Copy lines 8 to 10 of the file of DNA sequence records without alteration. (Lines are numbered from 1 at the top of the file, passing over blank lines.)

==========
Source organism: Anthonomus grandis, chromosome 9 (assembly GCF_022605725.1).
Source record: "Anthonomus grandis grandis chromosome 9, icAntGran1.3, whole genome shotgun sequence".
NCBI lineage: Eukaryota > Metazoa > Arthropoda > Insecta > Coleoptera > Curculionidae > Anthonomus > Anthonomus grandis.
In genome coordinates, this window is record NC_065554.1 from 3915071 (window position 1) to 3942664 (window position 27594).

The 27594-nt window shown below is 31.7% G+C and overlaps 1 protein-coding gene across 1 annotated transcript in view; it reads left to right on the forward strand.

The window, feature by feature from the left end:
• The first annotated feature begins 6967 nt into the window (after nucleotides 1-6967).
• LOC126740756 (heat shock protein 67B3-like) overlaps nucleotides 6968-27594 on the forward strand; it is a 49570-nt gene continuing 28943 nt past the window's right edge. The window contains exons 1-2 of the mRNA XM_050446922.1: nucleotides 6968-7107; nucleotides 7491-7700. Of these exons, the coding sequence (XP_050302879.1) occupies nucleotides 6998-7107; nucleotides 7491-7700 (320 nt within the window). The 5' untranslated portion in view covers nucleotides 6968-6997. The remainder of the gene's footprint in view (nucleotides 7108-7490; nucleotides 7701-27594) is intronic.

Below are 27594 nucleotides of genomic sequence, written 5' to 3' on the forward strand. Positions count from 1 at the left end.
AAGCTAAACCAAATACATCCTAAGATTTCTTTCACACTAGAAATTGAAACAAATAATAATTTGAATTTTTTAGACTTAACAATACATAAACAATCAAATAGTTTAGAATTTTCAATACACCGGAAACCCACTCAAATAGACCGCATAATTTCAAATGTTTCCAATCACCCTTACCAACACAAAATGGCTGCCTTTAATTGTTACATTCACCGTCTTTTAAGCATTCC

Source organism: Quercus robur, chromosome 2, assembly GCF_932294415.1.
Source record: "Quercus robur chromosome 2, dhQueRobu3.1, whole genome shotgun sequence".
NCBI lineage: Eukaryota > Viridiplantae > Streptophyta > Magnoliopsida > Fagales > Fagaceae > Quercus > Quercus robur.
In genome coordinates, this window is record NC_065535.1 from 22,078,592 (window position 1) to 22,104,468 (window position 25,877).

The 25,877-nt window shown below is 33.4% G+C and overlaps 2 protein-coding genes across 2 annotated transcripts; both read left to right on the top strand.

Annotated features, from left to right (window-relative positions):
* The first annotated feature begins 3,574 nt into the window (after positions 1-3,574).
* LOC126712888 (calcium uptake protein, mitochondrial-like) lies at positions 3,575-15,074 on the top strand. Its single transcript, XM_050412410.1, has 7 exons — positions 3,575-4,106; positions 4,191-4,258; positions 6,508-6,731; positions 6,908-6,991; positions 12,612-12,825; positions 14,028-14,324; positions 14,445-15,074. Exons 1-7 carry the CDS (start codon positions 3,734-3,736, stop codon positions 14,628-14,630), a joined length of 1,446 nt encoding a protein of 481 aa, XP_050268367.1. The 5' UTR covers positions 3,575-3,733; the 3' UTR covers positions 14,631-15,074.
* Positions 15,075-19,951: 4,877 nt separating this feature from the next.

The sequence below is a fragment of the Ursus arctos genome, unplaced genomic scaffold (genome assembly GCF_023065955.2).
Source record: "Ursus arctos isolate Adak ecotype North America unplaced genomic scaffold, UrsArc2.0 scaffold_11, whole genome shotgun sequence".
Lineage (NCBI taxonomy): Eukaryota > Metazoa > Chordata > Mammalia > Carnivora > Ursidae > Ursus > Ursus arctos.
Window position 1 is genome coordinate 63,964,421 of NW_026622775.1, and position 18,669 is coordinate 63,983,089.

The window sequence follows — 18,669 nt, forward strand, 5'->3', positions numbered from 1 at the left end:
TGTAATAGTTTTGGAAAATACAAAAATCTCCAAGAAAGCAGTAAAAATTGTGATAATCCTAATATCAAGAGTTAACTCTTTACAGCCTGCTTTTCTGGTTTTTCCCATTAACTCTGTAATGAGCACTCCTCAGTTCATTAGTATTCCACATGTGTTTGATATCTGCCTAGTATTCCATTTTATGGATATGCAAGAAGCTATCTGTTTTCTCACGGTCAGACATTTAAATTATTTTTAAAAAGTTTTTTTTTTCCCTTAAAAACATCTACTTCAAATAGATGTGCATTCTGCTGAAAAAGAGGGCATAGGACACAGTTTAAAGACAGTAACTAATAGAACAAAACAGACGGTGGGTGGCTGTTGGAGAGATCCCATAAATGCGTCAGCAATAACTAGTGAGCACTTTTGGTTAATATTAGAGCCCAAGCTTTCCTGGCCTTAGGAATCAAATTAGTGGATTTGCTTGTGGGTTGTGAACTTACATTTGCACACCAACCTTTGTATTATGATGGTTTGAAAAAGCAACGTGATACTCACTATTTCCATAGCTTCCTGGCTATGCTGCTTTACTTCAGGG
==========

• LOC126740756 (heat shock protein 67B3-like) overlaps nucleotides 6968-27594 on the forward strand; it is a 49570-nt gene continuing 28943 nt past the window's right edge. The window contains exons 1-2 of the mRNA XM_050446922.1: nucleotides 6968-7107; nucleotides 7491-7700. Of these exons, the coding sequence (XP_050302879.1) occupies nucleotides 6998-7107; nucleotides 7491-7700 (320 nt within the window). The 5' untranslated portion in view covers nucleotides 6968-6997. The remainder of the gene's footprint in view (nucleotides 7108-7490; nucleotides 7701-27594) is intronic.

Below are 27594 nucleotides of genomic sequence, written 5' to 3' on the forward strand. Positions count from 1 at the left end.
AAGCTAAACCAAATACATCCTAAGATTTCTTTCACACTAGAAATTGAAACAAATAATAATTTGAATTTTTTAGACTTAACAATACATAAACAATCAAATAGTTTAGAATTTTCAATACACCGGAAACCCACTCAAATAGACCGCATAATTTCAAATGTTTCCAATCACCCTTACCAACACAAAATGGCTGCCTTTAATTGTTACATTCACCGTCTTTTAAGCATTCC